Solutions for Inside the Home
Keep the house warm. Set the thermostat for at least 65 degrees, since the temperature inside the walls, where the pipes are located, is substantially colder – a lower temperature will not keep the pipes from freezing.
Fireplaces: What you need to know
1. Only burn dry, cured wood — logs that have been split, stacked, and dried for eight to 12 months. Cover your log pile on top, but leave the sides open for air flow. Hardwoods such as hickory, white oak, beech, sugar maple, and white ash burn longest, though dry firewood is more important than the species.
2. Burn firewood and only firewood! Crates, lumber, construction scraps, painted wood, or other treated wood releases chemicals into your home, compromising air quality. Log starters are fine for getting your wood fireplace going, but they burn very hot; generally only use one at a time.
3. Close the damper when not using your wood fireplace to prevent warm indoor air — and the dollars you’re spending to heat it — from rushing up the chimney.
4. Keep bifold glass doors open when burning a fire to allow heat to get into the room. On a factory-built, prefab wood fireplace with a circulating fan, keep doors closed to prevent unnecessary heat loss.
5. Have a chimney cap installed to prevent objects, rain, and snow from falling into your chimney, and to reduce downdrafts. Caps have side vents so smoke escapes. A chimney sweep usually provides and can install a stainless steel cap, which is better than a galvanized metal one because it won’t rust. Caps cost $50 to $200.
6. Replace a poorly sealing damper to prevent heat loss. A top-mounted damper that also functions as a rain cap provides a tighter closure than a traditional damper for your wood fireplace.
7. Install carbon monoxide detectors and smoke detectors in your house — near your wood fireplace as well as in bedroom areas.
8. Get your chimney cleaned twice a year if you burn more than three cords of wood annually. A cord is 4 feet high by 4 feet wide by 8 feet long, or the amount that would fill two full-size pickup trucks.
9. To burn a fire safely, build it slowly, adding more wood as it heats. Keep the damper of your wood fireplace completely open to increase draw in the early stages. Burn the fire hot, at least occasionally—with the damper all the way open to help prevent smoke from lingering in the fireplace and creosote from developing.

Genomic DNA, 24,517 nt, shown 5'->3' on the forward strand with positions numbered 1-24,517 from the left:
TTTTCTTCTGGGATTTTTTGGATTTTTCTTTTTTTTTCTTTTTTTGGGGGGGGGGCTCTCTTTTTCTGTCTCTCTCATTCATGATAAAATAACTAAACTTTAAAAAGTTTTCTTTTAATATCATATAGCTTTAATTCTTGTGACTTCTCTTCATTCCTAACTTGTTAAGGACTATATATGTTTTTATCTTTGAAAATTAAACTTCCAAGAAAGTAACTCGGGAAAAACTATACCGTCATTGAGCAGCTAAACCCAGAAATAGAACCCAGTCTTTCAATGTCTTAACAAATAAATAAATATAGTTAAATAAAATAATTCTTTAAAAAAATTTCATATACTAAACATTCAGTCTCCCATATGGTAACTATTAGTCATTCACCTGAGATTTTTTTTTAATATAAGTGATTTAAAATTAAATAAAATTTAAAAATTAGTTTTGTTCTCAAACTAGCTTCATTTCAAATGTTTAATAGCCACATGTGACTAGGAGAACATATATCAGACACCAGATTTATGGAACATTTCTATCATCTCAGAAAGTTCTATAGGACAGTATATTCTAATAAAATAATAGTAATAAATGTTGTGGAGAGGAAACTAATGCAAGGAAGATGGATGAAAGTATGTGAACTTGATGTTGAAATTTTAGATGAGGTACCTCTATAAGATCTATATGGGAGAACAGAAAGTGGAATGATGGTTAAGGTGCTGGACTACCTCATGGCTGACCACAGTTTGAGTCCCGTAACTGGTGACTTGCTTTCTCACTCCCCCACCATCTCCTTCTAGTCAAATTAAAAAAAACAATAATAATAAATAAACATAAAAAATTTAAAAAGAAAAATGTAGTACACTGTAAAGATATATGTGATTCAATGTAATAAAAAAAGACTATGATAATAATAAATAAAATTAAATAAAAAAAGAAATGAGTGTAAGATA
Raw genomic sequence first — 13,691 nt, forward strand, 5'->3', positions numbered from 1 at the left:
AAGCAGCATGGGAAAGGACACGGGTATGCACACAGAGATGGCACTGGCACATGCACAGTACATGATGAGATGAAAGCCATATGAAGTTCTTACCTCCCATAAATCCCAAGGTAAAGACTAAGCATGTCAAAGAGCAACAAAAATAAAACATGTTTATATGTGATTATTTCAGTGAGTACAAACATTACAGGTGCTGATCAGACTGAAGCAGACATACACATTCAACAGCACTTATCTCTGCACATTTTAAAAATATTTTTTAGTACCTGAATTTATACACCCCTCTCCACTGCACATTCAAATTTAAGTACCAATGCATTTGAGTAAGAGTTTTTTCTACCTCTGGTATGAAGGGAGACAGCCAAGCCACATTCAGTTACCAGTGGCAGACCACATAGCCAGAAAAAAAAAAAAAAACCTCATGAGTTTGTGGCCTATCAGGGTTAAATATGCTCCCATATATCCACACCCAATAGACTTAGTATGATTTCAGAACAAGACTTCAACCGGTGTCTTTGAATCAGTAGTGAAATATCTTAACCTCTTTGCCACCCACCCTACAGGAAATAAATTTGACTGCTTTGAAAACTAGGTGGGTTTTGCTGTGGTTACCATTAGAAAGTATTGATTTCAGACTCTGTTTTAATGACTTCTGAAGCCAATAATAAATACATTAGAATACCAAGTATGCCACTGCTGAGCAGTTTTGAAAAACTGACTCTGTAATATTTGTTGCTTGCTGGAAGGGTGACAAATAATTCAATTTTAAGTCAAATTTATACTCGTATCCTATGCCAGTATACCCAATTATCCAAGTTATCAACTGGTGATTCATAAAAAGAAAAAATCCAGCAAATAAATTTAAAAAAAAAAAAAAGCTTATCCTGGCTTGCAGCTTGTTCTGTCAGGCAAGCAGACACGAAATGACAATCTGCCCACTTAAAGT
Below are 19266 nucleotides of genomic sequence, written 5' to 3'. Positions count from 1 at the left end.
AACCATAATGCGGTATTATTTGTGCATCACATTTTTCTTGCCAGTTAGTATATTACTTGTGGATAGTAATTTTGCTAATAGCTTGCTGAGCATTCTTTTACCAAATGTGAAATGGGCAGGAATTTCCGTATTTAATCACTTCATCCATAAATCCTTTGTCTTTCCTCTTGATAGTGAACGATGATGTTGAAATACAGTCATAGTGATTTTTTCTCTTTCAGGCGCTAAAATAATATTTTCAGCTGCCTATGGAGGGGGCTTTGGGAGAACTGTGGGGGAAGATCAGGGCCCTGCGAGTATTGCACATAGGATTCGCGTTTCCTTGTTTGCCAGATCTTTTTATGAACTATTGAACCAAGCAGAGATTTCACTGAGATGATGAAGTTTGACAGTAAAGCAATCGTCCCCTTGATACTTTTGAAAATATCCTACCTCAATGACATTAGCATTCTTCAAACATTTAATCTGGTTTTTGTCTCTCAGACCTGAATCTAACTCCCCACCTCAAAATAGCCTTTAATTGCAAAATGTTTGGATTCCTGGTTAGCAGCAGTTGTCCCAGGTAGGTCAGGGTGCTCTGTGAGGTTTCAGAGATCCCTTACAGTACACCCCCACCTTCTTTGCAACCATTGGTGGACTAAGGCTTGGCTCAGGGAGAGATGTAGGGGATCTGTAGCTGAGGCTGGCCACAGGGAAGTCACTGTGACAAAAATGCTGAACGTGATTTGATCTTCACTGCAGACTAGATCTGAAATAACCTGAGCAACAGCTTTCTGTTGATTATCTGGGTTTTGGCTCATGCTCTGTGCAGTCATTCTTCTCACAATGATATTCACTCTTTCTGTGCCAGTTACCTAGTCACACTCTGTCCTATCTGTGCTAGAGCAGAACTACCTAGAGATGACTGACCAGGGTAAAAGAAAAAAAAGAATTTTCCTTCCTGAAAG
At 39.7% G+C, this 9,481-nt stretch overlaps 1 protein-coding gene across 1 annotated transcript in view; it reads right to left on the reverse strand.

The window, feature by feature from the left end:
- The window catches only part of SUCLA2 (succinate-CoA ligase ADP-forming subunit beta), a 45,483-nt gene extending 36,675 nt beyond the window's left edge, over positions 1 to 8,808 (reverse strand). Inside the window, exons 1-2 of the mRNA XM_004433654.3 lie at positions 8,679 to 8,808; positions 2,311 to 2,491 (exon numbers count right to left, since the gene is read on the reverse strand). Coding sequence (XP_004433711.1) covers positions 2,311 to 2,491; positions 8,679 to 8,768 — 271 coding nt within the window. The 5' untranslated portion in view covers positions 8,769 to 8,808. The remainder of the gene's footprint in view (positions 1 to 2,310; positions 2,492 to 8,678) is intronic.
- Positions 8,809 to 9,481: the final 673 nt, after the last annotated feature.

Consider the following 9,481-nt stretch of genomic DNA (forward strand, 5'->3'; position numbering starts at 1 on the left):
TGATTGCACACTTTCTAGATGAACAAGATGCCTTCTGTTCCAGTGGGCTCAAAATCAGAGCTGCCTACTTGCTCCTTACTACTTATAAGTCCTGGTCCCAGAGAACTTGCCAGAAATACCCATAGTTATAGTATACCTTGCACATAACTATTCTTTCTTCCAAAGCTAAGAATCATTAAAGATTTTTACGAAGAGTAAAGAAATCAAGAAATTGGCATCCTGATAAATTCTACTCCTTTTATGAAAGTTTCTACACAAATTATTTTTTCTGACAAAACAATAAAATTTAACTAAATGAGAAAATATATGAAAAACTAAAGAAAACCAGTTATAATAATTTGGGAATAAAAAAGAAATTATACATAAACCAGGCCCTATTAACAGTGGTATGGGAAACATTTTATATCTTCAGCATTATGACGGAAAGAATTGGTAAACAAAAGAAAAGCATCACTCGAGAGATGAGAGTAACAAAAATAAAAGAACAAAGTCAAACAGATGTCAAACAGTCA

Add extra insulation to attics, basements and crawl spaces. Tons of heat can escape through the attic. Ideally, the attic should be five to ten degrees warmer than the outside air. Make sure to also insulate basements and crawl spaces.
Consider an emergency pressure release valve in your plumbing system. This will protect against increased pressures caused by freezing pipes and can help prevent your pipes from bursting.
Make sure that smoke and fire alarms are working properly. This is a perfect time of year to change batteries in your system and do test on existing units.
Residential fires increase in the winter. Consider installing a carbon dioxide detector, for extra wintertime protection.
Learn how to shut the water off and know where your pipes are located. If your pipes freeze, time is of the essence. The quicker you can shut off the water or direct your plumber to the problem, the better chance you have to prevent pipes from bursting.
Many people travel for extended periods of time during the winter, so taking special care is critical. In addition to the steps above you may want to have the water turned off and/or have the water system drained by a professional to keep pipes from freezing or bursting.” Also, hire a trusted neighbor or friend to swing by and check on thing at your home to make sure there are no problems, which can worsen if left alone.
Sarah and Lisa have many trusted resources to help you with winterizing and protecting your home for the season. You can see their complete list of professionals, under their Concierge Services here.